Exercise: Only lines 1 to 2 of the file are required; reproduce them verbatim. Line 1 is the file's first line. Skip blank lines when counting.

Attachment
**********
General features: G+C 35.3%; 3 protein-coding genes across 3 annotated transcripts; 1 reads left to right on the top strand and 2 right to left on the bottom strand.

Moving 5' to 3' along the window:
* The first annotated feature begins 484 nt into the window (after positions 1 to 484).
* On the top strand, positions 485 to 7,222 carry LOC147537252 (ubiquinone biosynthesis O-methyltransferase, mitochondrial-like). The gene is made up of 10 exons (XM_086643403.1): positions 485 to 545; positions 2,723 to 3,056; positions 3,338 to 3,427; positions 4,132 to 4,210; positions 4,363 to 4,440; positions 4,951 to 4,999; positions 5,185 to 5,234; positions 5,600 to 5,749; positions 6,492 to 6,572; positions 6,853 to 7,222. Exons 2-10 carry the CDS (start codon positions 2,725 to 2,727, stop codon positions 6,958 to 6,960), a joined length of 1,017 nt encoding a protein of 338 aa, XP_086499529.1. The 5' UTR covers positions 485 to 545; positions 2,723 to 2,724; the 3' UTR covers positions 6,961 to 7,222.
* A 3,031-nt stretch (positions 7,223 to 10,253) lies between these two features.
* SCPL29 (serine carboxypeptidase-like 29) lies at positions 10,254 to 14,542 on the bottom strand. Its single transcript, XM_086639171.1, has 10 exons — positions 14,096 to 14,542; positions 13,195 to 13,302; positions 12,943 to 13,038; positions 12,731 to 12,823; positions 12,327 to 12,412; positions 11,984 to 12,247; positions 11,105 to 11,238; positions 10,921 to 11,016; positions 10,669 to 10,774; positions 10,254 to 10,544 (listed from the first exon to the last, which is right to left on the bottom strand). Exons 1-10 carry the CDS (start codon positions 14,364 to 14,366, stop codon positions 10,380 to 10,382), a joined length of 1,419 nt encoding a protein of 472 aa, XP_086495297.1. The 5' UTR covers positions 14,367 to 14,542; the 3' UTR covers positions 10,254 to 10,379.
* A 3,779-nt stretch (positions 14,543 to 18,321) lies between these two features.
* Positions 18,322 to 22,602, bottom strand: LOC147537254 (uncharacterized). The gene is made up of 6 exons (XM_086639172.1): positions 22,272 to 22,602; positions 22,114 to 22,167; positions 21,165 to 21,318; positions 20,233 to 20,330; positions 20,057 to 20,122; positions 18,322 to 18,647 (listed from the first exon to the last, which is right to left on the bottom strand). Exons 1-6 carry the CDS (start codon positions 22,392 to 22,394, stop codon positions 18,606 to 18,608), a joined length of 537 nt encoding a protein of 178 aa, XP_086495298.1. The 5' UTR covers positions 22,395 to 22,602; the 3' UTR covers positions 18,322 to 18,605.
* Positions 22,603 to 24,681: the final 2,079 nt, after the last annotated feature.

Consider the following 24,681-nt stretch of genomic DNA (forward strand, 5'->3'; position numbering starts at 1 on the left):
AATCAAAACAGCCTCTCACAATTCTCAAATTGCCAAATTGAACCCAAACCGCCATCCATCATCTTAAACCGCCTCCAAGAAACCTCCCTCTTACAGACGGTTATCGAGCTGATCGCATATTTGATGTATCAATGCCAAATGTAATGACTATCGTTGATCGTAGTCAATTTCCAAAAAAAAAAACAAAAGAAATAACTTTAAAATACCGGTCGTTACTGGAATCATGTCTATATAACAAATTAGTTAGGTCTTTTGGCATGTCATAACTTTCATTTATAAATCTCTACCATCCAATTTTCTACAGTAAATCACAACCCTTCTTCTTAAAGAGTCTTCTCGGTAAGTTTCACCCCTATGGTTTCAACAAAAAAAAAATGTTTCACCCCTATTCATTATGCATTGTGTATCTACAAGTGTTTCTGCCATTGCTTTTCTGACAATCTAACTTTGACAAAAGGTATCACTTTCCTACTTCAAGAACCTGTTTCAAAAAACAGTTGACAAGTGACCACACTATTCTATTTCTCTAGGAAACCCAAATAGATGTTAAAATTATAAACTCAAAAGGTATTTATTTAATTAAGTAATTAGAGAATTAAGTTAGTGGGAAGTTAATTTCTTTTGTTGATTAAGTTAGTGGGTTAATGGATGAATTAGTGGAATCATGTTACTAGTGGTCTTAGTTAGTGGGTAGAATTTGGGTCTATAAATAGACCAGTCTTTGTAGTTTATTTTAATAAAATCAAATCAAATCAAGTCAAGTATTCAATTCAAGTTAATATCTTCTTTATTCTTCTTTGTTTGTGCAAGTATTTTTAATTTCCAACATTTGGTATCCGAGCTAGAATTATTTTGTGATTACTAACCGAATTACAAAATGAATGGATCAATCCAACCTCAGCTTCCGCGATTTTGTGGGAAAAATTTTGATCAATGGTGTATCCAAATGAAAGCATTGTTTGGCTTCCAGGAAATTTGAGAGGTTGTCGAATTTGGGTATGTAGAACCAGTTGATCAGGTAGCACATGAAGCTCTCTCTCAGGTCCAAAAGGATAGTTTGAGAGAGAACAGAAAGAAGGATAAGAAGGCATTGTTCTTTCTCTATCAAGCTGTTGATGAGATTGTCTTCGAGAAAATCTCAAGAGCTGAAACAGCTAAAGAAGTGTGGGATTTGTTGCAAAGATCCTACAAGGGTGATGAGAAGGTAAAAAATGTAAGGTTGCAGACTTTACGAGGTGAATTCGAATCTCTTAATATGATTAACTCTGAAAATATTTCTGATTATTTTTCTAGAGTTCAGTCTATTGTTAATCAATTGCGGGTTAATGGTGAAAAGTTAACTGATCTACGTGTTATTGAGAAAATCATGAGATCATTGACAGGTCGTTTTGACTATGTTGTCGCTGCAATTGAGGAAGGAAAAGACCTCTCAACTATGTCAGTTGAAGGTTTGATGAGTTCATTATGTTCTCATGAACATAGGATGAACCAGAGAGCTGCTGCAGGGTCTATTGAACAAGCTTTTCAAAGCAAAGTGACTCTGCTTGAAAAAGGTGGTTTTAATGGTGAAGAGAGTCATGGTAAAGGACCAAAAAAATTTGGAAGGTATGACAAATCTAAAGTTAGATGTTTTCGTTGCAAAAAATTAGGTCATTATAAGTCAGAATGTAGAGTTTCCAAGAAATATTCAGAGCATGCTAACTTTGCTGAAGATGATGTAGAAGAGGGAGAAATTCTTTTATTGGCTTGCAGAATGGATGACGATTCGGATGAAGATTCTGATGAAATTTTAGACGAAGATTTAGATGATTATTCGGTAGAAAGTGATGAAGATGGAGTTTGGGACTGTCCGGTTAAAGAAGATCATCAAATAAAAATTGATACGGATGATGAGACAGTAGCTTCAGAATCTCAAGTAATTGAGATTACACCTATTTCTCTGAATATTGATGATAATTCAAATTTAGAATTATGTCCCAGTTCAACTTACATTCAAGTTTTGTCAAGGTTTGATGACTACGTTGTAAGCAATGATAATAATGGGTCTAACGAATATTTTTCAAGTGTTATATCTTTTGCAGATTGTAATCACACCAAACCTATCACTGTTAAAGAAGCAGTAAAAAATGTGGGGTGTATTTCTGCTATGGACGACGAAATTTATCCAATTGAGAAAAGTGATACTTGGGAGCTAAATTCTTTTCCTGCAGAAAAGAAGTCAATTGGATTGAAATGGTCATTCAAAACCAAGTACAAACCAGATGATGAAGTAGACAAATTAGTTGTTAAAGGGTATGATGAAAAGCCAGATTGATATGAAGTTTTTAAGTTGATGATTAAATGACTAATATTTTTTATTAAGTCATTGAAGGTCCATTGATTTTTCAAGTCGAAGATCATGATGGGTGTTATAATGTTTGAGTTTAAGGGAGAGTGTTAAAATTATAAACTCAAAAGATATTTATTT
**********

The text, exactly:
General features: G+C 35.3%; 3 protein-coding genes across 3 annotated transcripts; 1 reads left to right on the top strand and 2 right to left on the bottom strand.

Moving 5' to 3' along the window: